Cynthia Stafford was dedicated to helping others.
“She had a teacher’s heart,” said her daughter, Andrea Brown. “Everything she encountered, she figured out a way to benefit somebody.”
Stafford, a Westfield resident who died July 23 at age 76, was a special education teacher at Noblesville High School, Hamilton Heights High School and Westfield Washington Schools. She was also an adjunct instructor at Ball State University and supervised student teachers.
After receiving her lung cancer diagnosis in November 2019, Stafford quickly wrote her first book, “Through the Gate: Starting a Journey with Stage 4 Cancer.”
“It was how she dealt with the devastation of her diagnosis, which was weird because she was never a smoker,” Brown said. “She wanted to find out a way for her experiences to help other people. In it, she advises people to come up with things that give them purpose. Her second book, the Vietnam novel, was her taking her own advice.”
The novel is based on her own family’s experience. Her brother, Henry Dennis Babers, was a first lieutenant in the Marine Corps and died in Vietnam after rescuing several men in his command. Stafford released her second book, “Three Trillion Drops of Water: Vietnam, A Hero, And Home,” in July 2021.
“The letters in her Vietnam book are the exact texts of the letters her brother wrote to the family back home,” Brown said. “She wrote the novel around those letters. The story of Hank Dennis’ character in the book is her understanding of what actually happened to her brother. She was in contact with a number of the men with whom he served in Vietnam to research this, as well as to connect with those whose lives he touched so profoundly.”
Brown said she navigated all the intricacies of building a website, designing book covers, setting up an author page on Amazon, and creating a social media presence during the last two years of her life.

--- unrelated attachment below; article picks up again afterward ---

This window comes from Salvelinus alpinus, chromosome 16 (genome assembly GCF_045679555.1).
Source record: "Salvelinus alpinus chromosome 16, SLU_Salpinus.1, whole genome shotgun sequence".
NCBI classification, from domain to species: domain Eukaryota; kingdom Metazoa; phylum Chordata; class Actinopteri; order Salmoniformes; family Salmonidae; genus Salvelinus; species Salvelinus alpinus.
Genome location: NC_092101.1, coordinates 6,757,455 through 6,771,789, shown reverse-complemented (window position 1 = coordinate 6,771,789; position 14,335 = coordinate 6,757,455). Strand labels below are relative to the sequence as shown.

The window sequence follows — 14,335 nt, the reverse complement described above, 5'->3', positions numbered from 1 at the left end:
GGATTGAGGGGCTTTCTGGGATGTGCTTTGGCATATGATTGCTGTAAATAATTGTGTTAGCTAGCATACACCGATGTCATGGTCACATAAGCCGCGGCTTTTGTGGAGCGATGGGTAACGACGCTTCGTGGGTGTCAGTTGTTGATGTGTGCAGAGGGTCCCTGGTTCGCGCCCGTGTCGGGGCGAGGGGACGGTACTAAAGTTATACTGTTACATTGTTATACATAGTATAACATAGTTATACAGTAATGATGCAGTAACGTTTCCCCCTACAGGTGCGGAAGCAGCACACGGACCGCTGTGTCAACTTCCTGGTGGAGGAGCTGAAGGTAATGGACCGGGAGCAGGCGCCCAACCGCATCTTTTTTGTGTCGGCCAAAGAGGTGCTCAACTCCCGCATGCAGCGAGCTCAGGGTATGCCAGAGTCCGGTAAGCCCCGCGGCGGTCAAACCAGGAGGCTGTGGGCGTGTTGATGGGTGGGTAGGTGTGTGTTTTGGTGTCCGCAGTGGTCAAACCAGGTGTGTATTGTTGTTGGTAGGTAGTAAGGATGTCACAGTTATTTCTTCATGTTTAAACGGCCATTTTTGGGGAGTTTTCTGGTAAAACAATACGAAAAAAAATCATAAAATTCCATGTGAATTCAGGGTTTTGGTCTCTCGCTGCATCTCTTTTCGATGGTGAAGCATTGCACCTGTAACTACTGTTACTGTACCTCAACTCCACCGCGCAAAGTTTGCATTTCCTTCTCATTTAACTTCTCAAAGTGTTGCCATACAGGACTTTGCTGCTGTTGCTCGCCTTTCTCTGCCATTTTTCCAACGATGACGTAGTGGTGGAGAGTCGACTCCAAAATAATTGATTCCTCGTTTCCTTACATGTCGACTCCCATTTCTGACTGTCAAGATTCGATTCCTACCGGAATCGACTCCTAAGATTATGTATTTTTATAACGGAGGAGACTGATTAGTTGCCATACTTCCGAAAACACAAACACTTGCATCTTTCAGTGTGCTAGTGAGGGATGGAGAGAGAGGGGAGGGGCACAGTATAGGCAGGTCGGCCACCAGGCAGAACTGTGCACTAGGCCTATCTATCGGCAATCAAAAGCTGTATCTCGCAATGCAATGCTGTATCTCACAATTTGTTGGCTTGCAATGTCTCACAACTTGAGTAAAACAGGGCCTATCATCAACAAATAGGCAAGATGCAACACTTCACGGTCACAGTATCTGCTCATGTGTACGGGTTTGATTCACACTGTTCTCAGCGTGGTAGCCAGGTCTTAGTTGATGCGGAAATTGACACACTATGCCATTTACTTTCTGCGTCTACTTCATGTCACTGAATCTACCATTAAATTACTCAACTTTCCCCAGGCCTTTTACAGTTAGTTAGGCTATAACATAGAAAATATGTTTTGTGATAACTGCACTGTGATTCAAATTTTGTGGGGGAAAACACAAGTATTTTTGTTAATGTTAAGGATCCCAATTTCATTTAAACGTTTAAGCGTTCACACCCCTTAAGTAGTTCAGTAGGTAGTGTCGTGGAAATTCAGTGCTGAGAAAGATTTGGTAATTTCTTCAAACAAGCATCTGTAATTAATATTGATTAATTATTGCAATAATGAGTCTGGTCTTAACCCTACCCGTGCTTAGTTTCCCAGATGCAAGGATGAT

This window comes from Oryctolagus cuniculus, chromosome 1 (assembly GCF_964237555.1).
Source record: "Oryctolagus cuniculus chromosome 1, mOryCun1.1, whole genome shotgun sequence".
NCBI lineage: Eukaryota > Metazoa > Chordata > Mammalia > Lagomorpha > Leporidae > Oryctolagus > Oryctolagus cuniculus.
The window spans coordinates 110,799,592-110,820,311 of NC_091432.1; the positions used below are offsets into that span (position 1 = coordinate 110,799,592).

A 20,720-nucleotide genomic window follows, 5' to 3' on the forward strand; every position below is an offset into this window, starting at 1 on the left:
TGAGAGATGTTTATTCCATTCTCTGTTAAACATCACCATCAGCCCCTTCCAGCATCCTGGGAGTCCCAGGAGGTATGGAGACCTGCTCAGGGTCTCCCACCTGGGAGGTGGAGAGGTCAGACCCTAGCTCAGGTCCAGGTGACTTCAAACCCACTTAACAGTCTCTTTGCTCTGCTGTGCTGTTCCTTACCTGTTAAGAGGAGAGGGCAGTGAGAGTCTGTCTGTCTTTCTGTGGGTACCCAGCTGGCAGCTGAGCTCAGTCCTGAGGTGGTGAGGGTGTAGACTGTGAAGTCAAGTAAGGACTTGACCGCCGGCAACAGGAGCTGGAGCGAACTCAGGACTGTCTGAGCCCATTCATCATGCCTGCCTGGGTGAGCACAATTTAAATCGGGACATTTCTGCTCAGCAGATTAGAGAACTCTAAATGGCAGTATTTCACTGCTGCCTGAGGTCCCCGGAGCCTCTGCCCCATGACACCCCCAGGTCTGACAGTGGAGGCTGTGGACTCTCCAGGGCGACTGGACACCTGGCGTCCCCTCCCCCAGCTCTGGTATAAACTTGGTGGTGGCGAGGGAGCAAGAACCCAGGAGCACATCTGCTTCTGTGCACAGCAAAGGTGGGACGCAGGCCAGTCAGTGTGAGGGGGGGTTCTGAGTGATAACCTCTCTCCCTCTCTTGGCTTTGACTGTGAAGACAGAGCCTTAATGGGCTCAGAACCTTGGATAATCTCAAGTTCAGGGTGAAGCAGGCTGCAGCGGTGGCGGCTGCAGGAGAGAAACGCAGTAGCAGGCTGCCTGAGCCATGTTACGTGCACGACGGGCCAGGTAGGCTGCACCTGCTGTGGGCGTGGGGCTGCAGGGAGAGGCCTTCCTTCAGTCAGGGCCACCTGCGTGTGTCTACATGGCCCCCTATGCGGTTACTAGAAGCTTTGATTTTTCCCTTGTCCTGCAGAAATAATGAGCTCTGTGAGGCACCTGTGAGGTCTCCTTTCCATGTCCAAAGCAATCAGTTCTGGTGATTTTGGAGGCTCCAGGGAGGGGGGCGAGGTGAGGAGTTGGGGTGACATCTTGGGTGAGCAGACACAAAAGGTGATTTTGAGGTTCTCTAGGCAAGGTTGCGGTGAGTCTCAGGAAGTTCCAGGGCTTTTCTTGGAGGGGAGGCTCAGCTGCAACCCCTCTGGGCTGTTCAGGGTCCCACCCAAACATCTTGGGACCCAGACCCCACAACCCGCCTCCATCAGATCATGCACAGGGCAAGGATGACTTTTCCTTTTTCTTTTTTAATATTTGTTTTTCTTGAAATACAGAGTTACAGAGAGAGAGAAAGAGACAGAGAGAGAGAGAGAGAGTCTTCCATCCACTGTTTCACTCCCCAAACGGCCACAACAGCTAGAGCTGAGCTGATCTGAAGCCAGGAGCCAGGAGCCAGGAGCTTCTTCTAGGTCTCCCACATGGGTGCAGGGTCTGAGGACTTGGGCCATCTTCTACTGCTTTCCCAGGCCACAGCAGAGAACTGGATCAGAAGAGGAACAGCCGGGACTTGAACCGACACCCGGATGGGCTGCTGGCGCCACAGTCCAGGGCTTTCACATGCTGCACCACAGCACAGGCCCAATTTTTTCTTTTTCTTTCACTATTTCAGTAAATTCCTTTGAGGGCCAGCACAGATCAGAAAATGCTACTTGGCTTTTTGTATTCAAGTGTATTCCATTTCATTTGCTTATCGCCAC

“Her stubbornness was really an asset,” Brown said.
Stafford and her husband, Steve, moved from Arcadia to La Grange, Ky., in 2000. Stafford founded the HDB Service Group, a nonprofit organization in honor of her brother Henry Dennis Babers, in 2002. The HDB Service Group became a United Way Agency. The organization provided non-emergency medical transportation, created public transportation for the county and started a free medical clinic for the uninsured. The HDB Service Group remains a nonprofit in Indiana, but no services are currently provided since it become dormant after Stafford was diagnosed with cancer.
In another of Stafford’s efforts to keep her brother’s legacy and memory alive, she also helped organize a scholarship in his name for veterans at his alma mater, the University of Mississippi.
In 2013, Stafford and her husband sold their Kentucky home and transferred the services their nonprofit provided to other agencies, and moved to Westfield to help Brown, who was then newly single with three young children.
‘Both Cynthia and Steve had been single parents and educators, both were committed to helping by handling after-school time, homework, snacks, driving the kids to practices, games, school meetings, checkups, etc.,” said Brown, who lived next door to her parents in Westfield. “They were firm believers in an all-hands-on-deck approach to child-rearing.”
Stafford worked with the Carmel Friends Church food ministry, helping to provide much needed resources to people facing food insecurity. Stafford sought ways to help refugees and participated in gathering and distributing food and goods to people impacted by the war in Ukraine.
In addition to her husband and daughter, Stafford is survived by son Dennis Feaster (Sarah), and her grandchildren: Christiaan, Jack, Carlo, Tyler, Emily, Benjamin, and Piper. For more on Stafford’s books, visit cynthiabstafford.com.